“Jim adds a lot of experience to our staff,” said Woodson. “We started together 16 years ago in Milwaukee, and then our paths didn’t cross for a long time. He went in one direction and I went in another, and we could never hook back up.

“Then when I had the opportunity to bring him to Atlanta, I jumped on it because of the fact that he has a great mind for the game. That’s why he’s here with me in New York. I’ve been pretty successful with Jim in terms of winning, and he brings a wealth of experience.”

The Knicks finished strong last year before losing to the Heat in the playoffs. And this year they’re off to one of the best starts in team history. The last two times the Knicks started a season 8-1, they went on to win the NBA Championship.

LIN-sanity: Top 10 Jeremy LIN-isms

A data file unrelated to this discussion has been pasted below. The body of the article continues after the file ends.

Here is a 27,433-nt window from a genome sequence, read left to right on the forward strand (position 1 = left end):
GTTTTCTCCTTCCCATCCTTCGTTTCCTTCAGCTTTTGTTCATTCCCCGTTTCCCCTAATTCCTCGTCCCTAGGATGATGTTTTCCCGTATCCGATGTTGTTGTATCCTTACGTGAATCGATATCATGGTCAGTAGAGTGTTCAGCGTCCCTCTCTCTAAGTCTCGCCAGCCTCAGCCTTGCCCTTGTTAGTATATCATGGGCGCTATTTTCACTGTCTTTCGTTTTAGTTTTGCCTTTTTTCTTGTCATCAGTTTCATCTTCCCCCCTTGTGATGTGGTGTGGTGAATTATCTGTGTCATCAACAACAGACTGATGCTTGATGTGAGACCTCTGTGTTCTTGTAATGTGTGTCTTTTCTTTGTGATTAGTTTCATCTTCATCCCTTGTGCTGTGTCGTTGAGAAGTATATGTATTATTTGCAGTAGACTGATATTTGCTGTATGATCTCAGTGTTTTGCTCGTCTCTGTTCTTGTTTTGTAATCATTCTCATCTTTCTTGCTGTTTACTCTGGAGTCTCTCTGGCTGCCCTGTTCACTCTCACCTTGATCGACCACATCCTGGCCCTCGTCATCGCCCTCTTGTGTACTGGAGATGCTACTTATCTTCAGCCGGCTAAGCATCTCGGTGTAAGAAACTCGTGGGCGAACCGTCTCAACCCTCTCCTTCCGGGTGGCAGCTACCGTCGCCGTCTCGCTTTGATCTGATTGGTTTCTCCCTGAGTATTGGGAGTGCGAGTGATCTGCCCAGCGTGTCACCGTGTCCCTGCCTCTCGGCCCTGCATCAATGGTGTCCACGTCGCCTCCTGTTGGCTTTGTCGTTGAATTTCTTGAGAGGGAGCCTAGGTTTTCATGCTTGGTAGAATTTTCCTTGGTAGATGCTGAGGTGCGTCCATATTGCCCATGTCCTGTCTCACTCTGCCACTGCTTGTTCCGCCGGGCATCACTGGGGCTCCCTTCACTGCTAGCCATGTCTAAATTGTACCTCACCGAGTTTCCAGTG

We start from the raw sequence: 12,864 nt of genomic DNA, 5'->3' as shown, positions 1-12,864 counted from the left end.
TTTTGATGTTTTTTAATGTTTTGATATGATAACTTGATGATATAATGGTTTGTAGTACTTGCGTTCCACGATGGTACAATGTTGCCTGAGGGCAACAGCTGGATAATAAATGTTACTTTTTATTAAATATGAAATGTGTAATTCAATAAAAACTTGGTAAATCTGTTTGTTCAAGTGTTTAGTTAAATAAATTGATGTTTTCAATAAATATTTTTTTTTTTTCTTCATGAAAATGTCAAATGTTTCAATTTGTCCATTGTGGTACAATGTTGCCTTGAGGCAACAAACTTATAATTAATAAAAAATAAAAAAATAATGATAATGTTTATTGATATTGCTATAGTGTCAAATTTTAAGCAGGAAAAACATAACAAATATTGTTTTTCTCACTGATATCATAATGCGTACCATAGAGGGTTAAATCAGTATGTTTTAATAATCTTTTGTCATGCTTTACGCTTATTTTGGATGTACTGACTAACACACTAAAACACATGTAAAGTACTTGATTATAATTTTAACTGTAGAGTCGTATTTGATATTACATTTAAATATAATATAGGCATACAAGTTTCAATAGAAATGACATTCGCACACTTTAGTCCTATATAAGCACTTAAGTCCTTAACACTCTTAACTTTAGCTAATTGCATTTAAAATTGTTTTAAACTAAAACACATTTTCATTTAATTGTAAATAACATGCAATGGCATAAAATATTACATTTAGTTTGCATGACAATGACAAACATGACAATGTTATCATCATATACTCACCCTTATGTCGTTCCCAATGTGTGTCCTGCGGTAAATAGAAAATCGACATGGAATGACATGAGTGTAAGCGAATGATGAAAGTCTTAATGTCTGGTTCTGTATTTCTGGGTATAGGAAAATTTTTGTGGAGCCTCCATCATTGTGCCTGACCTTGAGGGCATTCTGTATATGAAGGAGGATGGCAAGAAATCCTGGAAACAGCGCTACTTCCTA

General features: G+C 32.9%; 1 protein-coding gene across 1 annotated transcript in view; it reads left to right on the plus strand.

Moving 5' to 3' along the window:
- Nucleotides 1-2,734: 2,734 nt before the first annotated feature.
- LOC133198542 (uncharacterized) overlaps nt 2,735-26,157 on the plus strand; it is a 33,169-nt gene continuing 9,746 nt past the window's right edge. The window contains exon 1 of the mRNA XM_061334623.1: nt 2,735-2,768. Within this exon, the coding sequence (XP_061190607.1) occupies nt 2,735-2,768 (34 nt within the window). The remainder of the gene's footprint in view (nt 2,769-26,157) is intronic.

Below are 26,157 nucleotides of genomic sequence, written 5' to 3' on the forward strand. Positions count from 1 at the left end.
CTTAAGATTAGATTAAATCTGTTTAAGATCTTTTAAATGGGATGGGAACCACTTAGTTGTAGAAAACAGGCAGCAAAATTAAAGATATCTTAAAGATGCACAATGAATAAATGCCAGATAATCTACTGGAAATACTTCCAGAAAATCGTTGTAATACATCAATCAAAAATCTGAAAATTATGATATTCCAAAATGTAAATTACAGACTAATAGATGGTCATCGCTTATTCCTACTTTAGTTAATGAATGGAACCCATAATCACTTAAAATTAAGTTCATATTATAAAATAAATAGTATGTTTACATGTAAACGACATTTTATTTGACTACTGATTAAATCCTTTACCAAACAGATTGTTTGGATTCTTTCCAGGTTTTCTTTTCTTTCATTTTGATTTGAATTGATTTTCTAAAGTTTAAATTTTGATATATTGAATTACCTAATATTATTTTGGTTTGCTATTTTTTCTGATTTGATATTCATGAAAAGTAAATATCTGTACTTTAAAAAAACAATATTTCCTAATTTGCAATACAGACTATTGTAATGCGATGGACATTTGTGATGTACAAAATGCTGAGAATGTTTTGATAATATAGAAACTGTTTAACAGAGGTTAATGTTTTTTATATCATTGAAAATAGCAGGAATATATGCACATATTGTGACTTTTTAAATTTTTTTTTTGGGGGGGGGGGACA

New York Knicks point guard Jeremy Lin has quickly become one LIN-credible story.

It’s LIN-sane.

He’s taken the NBA by surprise, Twitter by trend, and the Giants off the back pages of the New York tabloids.

You cannot stop Jeremy Lin…you can only hope to contain him.

A little over a week ago, Lin was buried at the end of the Knick bench, just up from the Erie BayHawks of the D-League, cut by both the Rockets and Warriors. Jeremy who?

He had never started an NBA game or scored more than 13 points. Now he’s setting records.

Lin doused the Los Angeles Lakers for a career-high 38 points the other night. He scored 89 points in his first three career starts, the most by any player since the merger between the NBA and ABA in 1976-77. That includes Jordan, Bird, Magic, Kobe, LeBron…all of them.